The lice is (not) right

This winter, keep your family safe from scalp-loving critters

We all want our children to make friends, but not this kind — and the chilly season means an increased risk of kids bringing home this unwanted variety from school and daycare.


Winter is prime time for transmission of head lice, as everyone is wearing — and like it or not, sharing — hats along with spending more time inside together in close quarters. 


Head lice are all looking for one thing: a warm, head of hair. Easily spread through hair-to-hair contact, these pesky insects are unfortunately very common in school-aged children when sharing hats or even hanging up winter gear beside each other. Catching the first signs of lice is crucial in stopping the spread in its tracks. It’s always possible to have head lice without showing any symptoms, but if there are complaints of an itchy scalp, it’s always good to check. 


Checking for head lice can be a gruelling task. Here are some tips:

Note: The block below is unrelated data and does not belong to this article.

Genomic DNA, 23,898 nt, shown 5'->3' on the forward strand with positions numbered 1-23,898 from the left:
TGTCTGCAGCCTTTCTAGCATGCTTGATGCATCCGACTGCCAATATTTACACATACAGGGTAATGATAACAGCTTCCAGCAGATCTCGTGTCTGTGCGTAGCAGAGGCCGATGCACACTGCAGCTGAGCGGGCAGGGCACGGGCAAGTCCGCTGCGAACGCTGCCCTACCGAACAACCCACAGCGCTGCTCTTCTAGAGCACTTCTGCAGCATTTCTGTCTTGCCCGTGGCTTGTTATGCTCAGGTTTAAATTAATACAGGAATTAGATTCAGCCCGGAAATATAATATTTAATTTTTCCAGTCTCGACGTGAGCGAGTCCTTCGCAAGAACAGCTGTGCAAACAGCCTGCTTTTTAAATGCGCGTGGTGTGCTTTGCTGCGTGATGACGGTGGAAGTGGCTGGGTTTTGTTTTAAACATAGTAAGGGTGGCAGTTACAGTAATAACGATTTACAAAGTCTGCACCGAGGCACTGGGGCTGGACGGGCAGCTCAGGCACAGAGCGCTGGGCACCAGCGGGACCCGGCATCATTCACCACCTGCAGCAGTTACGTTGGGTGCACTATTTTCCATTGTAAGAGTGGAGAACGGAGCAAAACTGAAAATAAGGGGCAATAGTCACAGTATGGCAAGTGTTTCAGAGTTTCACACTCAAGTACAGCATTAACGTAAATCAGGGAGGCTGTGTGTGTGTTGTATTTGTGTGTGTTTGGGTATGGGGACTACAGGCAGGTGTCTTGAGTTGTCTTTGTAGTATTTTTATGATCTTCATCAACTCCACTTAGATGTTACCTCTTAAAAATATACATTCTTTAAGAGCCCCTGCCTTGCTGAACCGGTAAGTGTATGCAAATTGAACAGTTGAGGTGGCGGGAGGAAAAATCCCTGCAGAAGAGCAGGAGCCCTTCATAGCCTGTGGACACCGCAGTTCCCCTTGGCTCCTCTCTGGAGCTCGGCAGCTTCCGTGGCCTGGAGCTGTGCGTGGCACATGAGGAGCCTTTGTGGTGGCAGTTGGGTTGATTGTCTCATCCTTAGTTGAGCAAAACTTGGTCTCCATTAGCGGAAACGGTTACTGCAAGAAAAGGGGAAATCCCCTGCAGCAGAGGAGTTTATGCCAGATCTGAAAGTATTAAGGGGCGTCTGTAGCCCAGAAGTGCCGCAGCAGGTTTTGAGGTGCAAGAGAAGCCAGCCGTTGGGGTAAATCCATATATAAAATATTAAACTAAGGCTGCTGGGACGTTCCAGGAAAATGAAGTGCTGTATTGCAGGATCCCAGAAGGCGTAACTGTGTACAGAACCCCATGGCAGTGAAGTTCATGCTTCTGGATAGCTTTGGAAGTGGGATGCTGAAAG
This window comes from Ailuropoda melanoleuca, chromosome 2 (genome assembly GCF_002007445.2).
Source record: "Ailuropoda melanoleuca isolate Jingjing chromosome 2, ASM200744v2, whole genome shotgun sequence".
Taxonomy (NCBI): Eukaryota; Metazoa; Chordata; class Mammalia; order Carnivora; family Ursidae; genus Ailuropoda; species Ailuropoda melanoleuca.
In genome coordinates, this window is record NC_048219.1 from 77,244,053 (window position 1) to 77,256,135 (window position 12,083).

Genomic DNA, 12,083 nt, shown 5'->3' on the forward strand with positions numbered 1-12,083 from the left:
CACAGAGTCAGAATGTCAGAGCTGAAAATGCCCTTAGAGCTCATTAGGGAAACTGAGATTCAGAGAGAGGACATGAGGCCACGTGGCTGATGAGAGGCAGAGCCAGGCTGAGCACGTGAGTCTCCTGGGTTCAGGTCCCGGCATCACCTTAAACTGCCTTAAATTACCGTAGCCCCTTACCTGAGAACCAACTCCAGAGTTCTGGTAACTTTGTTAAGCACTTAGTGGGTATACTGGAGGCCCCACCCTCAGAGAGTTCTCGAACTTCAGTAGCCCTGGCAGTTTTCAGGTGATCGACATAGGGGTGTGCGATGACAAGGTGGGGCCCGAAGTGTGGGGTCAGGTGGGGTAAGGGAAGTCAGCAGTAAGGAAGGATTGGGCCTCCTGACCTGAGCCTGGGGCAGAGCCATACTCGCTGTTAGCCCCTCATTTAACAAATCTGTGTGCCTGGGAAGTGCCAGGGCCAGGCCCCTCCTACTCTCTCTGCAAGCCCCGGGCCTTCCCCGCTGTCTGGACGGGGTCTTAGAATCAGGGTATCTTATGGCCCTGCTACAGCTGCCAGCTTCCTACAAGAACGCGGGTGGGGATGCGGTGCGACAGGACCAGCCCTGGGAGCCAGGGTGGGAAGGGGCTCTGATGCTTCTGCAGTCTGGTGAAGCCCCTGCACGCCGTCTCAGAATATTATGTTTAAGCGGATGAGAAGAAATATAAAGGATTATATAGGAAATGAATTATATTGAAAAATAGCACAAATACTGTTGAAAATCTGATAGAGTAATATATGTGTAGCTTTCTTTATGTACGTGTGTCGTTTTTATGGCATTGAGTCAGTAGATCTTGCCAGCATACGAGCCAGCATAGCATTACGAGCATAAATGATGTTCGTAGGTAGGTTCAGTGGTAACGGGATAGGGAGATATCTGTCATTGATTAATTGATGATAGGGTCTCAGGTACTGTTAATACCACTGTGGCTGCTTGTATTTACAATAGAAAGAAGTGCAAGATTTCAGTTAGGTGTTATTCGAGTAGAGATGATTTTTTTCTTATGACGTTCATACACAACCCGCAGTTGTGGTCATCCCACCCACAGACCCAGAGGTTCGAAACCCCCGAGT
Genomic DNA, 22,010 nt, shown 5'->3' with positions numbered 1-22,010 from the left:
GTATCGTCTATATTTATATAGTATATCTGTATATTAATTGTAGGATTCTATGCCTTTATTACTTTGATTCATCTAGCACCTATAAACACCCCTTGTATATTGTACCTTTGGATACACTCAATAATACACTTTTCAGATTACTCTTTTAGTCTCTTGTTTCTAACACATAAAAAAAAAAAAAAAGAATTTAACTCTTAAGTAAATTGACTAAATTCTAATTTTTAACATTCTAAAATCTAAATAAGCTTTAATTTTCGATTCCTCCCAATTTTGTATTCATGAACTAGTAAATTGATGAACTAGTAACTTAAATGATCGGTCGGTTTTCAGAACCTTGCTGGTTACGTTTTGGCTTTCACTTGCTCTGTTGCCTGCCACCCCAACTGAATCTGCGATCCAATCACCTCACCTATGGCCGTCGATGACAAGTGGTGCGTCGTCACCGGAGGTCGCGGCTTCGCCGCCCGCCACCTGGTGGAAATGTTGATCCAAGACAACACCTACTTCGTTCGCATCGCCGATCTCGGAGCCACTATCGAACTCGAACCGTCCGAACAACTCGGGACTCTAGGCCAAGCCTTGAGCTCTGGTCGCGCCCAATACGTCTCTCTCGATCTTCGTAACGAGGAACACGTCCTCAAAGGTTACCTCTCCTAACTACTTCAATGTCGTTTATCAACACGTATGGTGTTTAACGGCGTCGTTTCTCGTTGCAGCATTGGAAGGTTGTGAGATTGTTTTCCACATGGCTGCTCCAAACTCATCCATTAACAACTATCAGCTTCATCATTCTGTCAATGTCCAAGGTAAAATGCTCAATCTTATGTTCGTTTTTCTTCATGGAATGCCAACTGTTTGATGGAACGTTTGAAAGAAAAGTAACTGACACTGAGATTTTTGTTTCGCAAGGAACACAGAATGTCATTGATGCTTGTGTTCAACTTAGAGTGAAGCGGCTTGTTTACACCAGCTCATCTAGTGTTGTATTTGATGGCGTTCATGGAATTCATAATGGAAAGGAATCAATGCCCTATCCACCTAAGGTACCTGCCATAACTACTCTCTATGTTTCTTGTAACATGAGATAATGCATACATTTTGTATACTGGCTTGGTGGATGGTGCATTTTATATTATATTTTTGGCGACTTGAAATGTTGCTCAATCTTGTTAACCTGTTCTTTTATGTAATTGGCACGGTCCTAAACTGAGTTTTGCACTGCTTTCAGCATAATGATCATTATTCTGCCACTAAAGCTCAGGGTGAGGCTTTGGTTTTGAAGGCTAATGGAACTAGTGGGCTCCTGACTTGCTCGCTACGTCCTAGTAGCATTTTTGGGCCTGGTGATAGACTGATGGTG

• Grab a light. Good lighting is crucial. Lice are so small and move quickly, so bright lighting or even a flashlight is helpful to find them.
  • Make them bigger. Sometimes a light grey or white colour, lice can be hard to spot, so using a magnifying glass may help when checking near the scalp, the bottom of the neck, and behind the ears.
  • Consistency is key. If you don’t spot the lice, it doesn’t mean you’ve gotten rid of them. It’s important to continue checking the scalp every day for up to a week to ensure every last nit is gone.
  • After locating the lice, it’s time for treatment and prevention. Head lice can be treated in various ways from insecticidal shampoos, such as Shield’s 2-in-1 Shampoo and Conditioner, to non-insecticides products that can be purchased at your local pharmacy.
  • The best way to treat lice is to avoid getting them altogether. Protect your child’s hair from lice with a protecting spray with essential oils that is proven to repel them, such as Shield’s Leave in Detangling Spray, and remind them to not to share hats and other hair accessories in school.